Honolulu police issued warnings or citations to thousands of people in violation of coronavirus protocols since the state launched a pre-arrival testing program to reopen to tourists.
The Honolulu Police Department said officers issued 4,500 warnings and 470 citations for not wearing masks or failing to social distance since the launch of the traveler testing program Thursday.
Police said they do not separate visitors and residents on their list of citations and warnings.
Officers also arrested several people for violations of emergency orders issued by Honolulu Mayor Kirk Caldwell.
About 8,000 people landed in Hawaii Thursday, the first day of the statewide program enabling travelers to visit without quarantining for two weeks if they could produce a negative coronavirus test.
The tourism industry is not doing enough to inform those arriving from outside the state about safety regulations related to the pandemic, Caldwell said.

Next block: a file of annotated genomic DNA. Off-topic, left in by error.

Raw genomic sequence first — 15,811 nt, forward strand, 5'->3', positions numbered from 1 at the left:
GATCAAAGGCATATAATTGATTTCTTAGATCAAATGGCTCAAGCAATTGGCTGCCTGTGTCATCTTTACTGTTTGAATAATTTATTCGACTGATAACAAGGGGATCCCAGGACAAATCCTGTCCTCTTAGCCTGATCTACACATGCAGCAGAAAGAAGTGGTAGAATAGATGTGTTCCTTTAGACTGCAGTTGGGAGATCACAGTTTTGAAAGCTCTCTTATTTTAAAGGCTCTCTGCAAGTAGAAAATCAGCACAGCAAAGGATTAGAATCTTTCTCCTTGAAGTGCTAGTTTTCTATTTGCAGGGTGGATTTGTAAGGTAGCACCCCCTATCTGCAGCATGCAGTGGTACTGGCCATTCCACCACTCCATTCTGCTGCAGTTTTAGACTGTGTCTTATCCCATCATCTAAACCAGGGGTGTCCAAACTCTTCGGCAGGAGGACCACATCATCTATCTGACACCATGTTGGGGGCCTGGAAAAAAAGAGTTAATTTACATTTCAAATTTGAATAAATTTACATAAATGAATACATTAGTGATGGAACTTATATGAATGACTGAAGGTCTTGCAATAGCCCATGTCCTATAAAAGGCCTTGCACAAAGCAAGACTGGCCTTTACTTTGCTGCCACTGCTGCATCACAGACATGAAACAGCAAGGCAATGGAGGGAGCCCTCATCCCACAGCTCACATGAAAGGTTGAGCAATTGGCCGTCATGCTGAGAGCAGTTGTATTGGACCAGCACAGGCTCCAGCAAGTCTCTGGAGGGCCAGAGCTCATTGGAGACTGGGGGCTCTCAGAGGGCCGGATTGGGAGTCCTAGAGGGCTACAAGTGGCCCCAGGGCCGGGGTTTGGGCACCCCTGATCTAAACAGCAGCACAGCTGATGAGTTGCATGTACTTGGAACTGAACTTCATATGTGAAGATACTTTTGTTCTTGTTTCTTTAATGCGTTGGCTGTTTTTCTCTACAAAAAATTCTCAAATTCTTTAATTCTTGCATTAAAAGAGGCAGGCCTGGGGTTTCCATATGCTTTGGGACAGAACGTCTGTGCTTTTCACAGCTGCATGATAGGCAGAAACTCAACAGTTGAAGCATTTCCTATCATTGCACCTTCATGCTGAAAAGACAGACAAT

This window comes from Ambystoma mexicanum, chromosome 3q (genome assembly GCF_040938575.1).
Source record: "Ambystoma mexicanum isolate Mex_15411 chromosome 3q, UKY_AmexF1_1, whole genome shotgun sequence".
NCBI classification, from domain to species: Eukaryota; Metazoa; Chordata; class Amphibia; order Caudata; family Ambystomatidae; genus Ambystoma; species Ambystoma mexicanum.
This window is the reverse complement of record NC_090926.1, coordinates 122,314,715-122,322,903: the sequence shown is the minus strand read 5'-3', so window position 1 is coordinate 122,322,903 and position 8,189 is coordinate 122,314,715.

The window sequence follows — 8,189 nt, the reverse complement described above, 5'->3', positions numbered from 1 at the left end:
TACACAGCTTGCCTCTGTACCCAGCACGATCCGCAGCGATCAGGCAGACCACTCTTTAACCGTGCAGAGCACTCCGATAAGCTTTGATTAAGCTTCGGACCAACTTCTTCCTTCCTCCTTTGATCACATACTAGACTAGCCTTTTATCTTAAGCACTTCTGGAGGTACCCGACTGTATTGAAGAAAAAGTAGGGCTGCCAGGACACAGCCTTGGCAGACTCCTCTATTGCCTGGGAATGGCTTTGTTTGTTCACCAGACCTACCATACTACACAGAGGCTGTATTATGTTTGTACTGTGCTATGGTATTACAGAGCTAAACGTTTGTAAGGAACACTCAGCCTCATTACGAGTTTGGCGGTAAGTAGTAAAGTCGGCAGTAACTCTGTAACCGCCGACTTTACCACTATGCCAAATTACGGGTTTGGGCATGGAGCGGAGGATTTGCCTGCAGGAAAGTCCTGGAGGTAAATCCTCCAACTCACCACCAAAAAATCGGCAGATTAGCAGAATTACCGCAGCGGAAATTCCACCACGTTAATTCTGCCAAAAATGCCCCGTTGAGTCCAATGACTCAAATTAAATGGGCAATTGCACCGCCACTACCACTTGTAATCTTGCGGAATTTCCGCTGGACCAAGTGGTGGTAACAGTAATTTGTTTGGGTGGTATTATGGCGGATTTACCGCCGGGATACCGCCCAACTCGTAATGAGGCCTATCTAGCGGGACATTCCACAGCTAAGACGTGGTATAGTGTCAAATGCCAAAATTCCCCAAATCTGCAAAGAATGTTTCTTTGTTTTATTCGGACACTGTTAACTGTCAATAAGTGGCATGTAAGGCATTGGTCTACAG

“I’m a little discouraged by the fact that our partners in the visitor industry have not started to educate visitors,” Caldwell said. “The local folks are abiding. If they see visitors not abiding, it’s going to create resentment between local and visitors.”
Honolulu City Councilman Tommy Waters suggested the tourism industry should provide a video to be played during flights or guides outlining the regulations to be distributed as passengers disembark.
Supporters of reopening said tourists pose less risk than large gatherings of residents.
Mufi Hannemann, CEO of the Hawaii Lodging and Tourism Association, said hotels have implemented an extensive education program for guests about the restrictions. But he said they cannot enforce behavior once visitors leave the properties.
For most people, the new coronavirus causes mild or moderate symptoms, such as fever and cough that clear up in two to three weeks. For some — especially older adults and people with existing health problems — it can cause more severe illness, including pneumonia, and death.
The number of infections is thought to be far higher because many people have not been tested, and studies suggest people can be infected with the virus without feeling sick.